May 22, 2017 6:16 pm
Updated: May 22, 2017 6:55 pm

Could there soon be a better way to protect against prostate cancer?

WATCH ABOVE: The PSA test for prostate cancer has been linked to unnecessary treatments and biopsies, leading researchers to start developing a more accurate prostate cancer detection tool. Heather Yourex-West explains.

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Ashok Sehgal considers himself a lucky man. Seven years ago, his wife urged him to get a prostate-specific antigen (PSA) test, an assessment currently used to screen men for prostate cancer.

When his PSA level came back high, Sehgal’s doctor ordered another test and eventually a biopsy.  He was later diagnosed with Stage 4 prostate cancer.

“It saved my life, that (PSA test) saved my life,” Sehgal said. “That’s true!”

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According to Prostate Cancer Canada, prostate cancer is the most commonly diagnosed cancer among men and one of the leading causes of cancer-related deaths. But the PSA test has been shrouded in controversy in recent years. That’s because 1 in 5 men who take the test receive a false-positive diagnosis.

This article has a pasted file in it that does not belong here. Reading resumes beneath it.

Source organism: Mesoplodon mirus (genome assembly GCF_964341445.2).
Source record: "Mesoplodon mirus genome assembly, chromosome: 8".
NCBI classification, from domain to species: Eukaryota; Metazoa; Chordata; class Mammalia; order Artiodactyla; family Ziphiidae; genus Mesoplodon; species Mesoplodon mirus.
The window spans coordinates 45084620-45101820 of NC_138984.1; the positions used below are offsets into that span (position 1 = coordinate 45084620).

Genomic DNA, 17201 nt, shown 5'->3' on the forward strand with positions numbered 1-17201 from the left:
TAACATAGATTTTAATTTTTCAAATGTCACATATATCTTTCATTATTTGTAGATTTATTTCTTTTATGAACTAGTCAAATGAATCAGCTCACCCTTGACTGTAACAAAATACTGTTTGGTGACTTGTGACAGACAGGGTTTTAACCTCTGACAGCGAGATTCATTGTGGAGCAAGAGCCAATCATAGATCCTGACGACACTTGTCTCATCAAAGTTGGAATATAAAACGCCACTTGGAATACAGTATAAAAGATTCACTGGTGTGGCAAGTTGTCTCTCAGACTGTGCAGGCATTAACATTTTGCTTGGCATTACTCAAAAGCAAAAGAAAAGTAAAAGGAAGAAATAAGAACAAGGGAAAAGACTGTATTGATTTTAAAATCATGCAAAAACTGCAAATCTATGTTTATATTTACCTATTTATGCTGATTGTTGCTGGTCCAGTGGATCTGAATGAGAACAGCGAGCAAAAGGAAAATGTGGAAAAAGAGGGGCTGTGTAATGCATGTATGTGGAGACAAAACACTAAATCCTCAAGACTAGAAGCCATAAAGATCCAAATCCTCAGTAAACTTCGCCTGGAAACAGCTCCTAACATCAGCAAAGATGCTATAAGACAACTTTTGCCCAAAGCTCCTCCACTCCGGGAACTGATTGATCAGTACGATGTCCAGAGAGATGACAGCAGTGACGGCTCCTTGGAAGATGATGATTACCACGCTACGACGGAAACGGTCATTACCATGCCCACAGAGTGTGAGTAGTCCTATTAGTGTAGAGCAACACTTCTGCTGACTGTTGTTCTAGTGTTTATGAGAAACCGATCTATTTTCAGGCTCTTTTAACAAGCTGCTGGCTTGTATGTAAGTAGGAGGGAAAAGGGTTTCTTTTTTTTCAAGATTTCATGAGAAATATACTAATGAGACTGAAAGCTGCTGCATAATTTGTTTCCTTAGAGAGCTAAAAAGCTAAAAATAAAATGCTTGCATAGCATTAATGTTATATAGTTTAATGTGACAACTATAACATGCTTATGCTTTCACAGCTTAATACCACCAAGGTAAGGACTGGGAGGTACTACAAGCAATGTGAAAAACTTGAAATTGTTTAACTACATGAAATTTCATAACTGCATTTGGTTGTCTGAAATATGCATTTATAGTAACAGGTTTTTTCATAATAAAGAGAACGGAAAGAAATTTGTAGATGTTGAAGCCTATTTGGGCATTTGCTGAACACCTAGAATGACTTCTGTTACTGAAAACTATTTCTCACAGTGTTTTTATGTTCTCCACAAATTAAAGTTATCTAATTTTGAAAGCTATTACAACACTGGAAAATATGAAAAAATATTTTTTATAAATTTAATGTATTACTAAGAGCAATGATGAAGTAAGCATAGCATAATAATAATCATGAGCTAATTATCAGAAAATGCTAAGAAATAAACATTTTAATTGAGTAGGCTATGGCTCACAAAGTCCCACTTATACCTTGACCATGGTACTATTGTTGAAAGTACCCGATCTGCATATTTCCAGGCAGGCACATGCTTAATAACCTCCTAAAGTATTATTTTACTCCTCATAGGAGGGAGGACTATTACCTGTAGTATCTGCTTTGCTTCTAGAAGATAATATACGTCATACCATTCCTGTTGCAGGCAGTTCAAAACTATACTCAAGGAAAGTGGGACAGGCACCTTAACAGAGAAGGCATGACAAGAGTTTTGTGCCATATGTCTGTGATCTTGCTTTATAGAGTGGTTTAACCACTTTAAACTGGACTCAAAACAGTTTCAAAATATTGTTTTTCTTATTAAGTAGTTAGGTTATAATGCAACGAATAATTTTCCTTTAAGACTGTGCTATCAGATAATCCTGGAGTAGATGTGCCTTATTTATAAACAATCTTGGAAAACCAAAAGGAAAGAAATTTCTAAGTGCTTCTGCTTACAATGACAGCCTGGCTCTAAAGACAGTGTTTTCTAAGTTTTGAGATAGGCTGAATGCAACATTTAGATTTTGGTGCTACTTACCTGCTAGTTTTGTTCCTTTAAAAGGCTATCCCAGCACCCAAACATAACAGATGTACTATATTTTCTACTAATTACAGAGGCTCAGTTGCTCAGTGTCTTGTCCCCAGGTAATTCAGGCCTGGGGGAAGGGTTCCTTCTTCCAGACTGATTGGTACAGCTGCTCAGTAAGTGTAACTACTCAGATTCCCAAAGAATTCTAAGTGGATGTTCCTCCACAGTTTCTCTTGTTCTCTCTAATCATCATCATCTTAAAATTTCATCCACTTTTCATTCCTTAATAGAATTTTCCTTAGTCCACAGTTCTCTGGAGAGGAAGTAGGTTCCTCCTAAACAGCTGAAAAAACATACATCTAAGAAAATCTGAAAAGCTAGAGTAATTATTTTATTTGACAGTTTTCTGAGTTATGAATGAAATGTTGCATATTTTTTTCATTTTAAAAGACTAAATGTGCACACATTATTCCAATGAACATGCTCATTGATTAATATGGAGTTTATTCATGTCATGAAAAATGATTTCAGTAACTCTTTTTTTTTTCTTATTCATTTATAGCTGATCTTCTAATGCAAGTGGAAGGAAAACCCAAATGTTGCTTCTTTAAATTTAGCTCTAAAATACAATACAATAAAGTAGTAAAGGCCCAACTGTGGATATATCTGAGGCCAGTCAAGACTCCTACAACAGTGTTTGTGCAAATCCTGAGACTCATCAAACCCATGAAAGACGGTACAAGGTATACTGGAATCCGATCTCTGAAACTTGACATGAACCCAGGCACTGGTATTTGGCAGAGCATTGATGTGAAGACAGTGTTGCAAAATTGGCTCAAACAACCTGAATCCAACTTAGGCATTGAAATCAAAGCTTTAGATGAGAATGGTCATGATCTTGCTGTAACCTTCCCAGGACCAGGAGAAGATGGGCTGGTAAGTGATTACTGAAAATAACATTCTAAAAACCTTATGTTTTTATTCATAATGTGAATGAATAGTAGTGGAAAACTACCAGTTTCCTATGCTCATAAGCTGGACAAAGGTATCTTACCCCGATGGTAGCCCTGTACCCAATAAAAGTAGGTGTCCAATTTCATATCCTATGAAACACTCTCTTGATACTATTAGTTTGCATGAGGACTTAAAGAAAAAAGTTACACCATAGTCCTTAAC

READ MORE: Should you get a prostate screening test? New guidelines are against it

“What that means is that a lot of men with elevated PSA (test levels) are getting biopsies, and a biopsy is 12 needles through a walnut-size organ,” said Dr. John Lewis, a prostate cancer researcher with the University of Alberta. “It’s very painful and can come with a big chance of infection.”

It’s why researchers like Lewis have been working to find a more accurate way to detect cancer. Earlier this year, Lewis co-founded a new company in the hopes of bringing a new diagnostic tool to market.

“It’s a technology that detects basically nanometer-sized fragments of cancer cells floating around the blood stream,” Lewis said. “So the test is fully developed and we’ve now validated its performance in 377 patients in Alberta.”

Lewis’ research has not yet been published but it was recently presented at a major international scientific conference.

READ MORE: This genetic mutation increases men’s risk of developing an aggressive form of prostate cancer

A research team at the Cleveland Clinic has also been developing a new prostate cancer screening tool. Research recently published online in the journal European Urology, found that compared to the PSA test, the new IsoPSA test was better able to discriminate between prostate cancer and benign conditions and also able identify patients with more aggressive forms of the disease.

“The next step is to go to an independent population of patients to see if we get the same results,” said lead author Dr. Eric Klein, a researcher at the Cleveland Clinic. “If that happens and we’re able to show that the test works, it could be on the market as early as 2017.”

 

 

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